What’s in a poo bag? Well, the obvious answer is poo and maybe some grass, a leaf and a stick or two, but in my experience there’s a lot more to it than that. From size, material, handles/handleless, thickness, roll/pack, cost… there’s a lot more to poo bags than you might think.
As a dog walker I can get through over 20 poo bags a day and over a hundred every week. This means that I bulk buy poo bags, often in their thousands. I have written this blog because I am eco-conscious but also because I have a background in chemistry, which has helped me to assess the environmental impact of the bags and to look at the more scientific side of things. I have spent time researching poo bags and trialling them. Hopefully, you will find this blog enlightening, and if not, potentially amusing.
Roll or pack?
Personally, I prefer rolls as I can easily tell how many poo bags I am carrying, most companies sell poo bags in rolls of 15 so I pack a couple of rolls in the morning and I’m good to go. With a pack of poo bags you inevitably end up taking the bags out of the original packaging so you don’t end up taking hundreds out with you. You stuff them into your bag or coat pockets, then at the moment when you most need a bag, you pull what you think is one bag out of your pocket and the whole lot come tumbling out, probably into a big steaming pile of poo. Now you’ve got to collect/save what bags you can and pick up the poo. In my case there’s usually 4 dogs to hold onto, who are busy wrapping their leads around my legs and a good gust of pesky wind to sweep the bags in all directions. You can now vividly imagine why I only buy poo bags on rolls.
Handles or handleless?
To me handles are neither here nor there. I use handleless bags because it is easy enough to tie a bag without handles by creasing the top of the bag and tying the corners together. I then carry the bag by the tied knot.
No matter how big your dog is, a larger bag means you are less likely to have a poop accident (my own definition: a rather rare but distressing event where you somehow end up with poo on your hand despite using a bag). In my experience, poop accidents are more likely to happen when poos are particularly slimy/wet, poos are in more difficult to reach places so you have to attempt pick up more than once or if the bag is particularly thin and tears. As someone who walks multiple dogs at once. I ensure I am not juggling more than one poo bag at a time by picking up each consecutive poo and then the bag before and tying the bag. I rarely run out of room to do this inside the bags but the bigger the bag, the better.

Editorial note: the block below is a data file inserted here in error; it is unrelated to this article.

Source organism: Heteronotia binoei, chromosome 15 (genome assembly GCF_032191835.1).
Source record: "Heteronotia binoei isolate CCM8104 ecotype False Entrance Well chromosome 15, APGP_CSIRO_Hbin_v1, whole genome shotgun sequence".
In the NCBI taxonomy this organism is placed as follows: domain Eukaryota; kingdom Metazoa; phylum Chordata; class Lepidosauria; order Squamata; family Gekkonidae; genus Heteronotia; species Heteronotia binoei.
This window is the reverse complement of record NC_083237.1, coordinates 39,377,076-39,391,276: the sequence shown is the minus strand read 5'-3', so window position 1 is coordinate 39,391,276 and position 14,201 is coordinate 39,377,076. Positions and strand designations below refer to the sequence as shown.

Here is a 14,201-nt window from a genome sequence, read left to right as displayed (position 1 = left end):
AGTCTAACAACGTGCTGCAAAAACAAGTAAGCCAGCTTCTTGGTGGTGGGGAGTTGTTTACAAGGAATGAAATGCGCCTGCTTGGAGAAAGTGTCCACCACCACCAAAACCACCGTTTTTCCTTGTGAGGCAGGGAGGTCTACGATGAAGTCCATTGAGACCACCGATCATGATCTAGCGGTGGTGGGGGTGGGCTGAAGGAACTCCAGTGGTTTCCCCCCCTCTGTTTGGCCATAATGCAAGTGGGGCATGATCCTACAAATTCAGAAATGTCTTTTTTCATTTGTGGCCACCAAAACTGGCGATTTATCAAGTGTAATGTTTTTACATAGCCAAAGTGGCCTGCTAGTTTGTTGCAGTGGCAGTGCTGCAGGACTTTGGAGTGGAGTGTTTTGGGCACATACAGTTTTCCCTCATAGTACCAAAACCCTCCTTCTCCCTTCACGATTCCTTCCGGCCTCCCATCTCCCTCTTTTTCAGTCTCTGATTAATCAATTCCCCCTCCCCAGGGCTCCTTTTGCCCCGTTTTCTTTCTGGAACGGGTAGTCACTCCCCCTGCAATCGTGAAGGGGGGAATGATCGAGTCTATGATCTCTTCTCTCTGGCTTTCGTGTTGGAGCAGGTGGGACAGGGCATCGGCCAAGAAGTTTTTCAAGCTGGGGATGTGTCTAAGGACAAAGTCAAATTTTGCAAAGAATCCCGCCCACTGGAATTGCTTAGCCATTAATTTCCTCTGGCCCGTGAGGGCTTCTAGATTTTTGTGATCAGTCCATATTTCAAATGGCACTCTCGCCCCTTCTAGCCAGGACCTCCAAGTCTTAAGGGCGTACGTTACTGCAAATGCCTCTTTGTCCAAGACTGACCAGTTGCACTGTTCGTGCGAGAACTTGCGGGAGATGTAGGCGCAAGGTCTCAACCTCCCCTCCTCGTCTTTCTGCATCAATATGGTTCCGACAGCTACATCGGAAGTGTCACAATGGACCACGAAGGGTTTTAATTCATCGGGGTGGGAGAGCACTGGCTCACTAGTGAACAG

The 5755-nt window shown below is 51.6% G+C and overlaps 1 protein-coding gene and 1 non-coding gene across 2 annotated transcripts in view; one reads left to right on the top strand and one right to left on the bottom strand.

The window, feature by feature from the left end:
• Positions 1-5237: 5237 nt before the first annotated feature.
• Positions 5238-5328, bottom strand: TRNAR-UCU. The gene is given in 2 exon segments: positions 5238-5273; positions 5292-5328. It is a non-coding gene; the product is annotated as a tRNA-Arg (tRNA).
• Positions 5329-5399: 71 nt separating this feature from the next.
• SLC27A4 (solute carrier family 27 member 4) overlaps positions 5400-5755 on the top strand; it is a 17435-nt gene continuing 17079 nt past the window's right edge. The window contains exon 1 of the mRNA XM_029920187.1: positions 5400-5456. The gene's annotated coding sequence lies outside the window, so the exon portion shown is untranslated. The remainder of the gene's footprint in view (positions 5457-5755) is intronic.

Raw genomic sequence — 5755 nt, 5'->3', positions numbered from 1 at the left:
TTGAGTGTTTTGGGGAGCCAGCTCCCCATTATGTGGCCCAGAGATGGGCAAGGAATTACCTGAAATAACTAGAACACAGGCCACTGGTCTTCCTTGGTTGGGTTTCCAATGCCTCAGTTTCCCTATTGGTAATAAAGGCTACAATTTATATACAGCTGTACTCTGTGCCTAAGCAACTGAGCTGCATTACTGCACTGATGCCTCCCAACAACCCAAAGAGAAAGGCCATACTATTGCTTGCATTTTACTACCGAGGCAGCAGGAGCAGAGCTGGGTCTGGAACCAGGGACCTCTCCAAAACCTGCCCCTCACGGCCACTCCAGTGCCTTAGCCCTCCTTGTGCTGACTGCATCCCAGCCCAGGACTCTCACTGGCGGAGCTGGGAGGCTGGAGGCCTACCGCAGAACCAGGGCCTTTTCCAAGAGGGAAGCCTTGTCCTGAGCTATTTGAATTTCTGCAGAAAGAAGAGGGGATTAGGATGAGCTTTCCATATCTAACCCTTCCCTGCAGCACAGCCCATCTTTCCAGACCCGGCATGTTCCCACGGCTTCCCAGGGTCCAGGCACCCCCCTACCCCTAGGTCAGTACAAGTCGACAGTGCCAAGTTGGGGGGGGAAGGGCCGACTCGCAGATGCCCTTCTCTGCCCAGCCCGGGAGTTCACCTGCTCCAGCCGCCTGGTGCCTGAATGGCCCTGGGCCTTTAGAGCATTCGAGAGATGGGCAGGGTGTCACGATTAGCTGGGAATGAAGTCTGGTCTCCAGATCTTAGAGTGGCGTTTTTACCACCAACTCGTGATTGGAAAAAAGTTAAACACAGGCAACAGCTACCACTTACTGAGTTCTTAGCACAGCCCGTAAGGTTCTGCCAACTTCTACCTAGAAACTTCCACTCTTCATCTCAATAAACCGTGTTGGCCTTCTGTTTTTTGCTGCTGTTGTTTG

Within reason, a thicker bag is always better. However like with handles and larger bags, thicker bags means that the bag is made from more material and therefore has a greater negative environmental impact. More material means a higher production cost in terms of energy regardless of how environmentally friendly the material being used is.
Possibly the biggest factor for many when buying poo bags. Supermarkets and shops sell hundreds of poo bags at the lowest price possible in order to be competitive. My research has shown that some people even use nappy bags as they are often cheaper than poo bags. Some of the supermarket bought bags and nappy bags are extremely thin and tear easily.
Material of the bags and their packaging
Most poo bags are made out of plastic but as we are all becoming more eco-aware there is a greater demand for degradable and biodegradable poo bags. It is also worth considering the packaging of the poo bags. When buying a pack of poo bags they usually come in a plastic packet. Whereas, rolls usually come in a cardboard box and each roll will have a core which the bags are wrapped around. As a rookie dog walker, I bought 5000 bags from eBay, they were described as degradable and cheaper than some of the other degradable poo bags on the market. Rather pleased with my find I bought the bags but was disgusted to discover that the core, which the bags are wrapped around, of each roll was made out of plastic. I recycled the cores but never made the same mistake again when purchasing bags.